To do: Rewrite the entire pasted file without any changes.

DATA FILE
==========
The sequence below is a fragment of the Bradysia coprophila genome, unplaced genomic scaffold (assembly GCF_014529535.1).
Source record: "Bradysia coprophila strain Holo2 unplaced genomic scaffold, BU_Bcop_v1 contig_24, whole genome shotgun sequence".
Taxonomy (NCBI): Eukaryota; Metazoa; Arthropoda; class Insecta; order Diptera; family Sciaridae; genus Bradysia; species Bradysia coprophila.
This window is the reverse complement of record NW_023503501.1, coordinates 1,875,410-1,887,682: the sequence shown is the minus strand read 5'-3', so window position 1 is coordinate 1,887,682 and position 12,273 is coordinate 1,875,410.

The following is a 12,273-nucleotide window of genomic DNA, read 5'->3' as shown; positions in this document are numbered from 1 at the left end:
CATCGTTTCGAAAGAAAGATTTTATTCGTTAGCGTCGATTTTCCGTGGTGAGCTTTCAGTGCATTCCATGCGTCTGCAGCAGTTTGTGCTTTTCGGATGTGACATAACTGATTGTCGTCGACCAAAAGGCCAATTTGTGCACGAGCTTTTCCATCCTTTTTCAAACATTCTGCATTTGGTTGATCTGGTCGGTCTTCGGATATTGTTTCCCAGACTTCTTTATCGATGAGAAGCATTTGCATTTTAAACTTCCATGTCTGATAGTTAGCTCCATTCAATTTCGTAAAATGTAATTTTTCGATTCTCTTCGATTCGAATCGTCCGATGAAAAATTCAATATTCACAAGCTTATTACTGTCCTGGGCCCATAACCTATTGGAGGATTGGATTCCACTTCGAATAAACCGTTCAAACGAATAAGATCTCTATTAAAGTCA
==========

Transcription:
The sequence below is a fragment of the Bradysia coprophila genome, unplaced genomic scaffold (assembly GCF_014529535.1).
Source record: "Bradysia coprophila strain Holo2 unplaced genomic scaffold, BU_Bcop_v1 contig_24, whole genome shotgun sequence".
Taxonomy (NCBI): Eukaryota; Metazoa; Arthropoda; class Insecta; order Diptera; family Sciaridae; genus Bradysia; species Bradysia coprophila.
This window is the reverse complement of record NW_023503501.1, coordinates 1,875,410-1,887,682: the sequence shown is the minus strand read 5'-3', so window position 1 is coordinate 1,887,682 and position 12,273 is coordinate 1,875,410.

The following is a 12,273-nucleotide window of genomic DNA, read 5'->3' as shown; positions in this document are numbered from 1 at the left end:
CATCGTTTCGAAAGAAAGATTTTATTCGTTAGCGTCGATTTTCCGTGGTGAGCTTTCAGTGCATTCCATGCGTCTGCAGCAGTTTGTGCTTTTCGGATGTGACATAACTGATTGTCGTCGACCAAAAGGCCAATTTGTGCACGAGCTTTTCCATCCTTTTTCAAACATTCTGCATTTGGTTGATCTGGTCGGTCTTCGGATATTGTTTCCCAGACTTCTTTATCGATGAGAAGCATTTGCATTTTAAACTTCCATGTCTGATAGTTAGCTCCATTCAATTTCGTAAAATGTAATTTTTCGATTCTCTTCGATTCGAATCGTCCGATGAAAAATTCAATATTCACAAGCTTATTACTGTCCTGGGCCCATAACCTATTGGAGGATTGGATTCCACTTCGAATAAACCGTTCAAACGAATAAGATCTCTATTAAAGTCA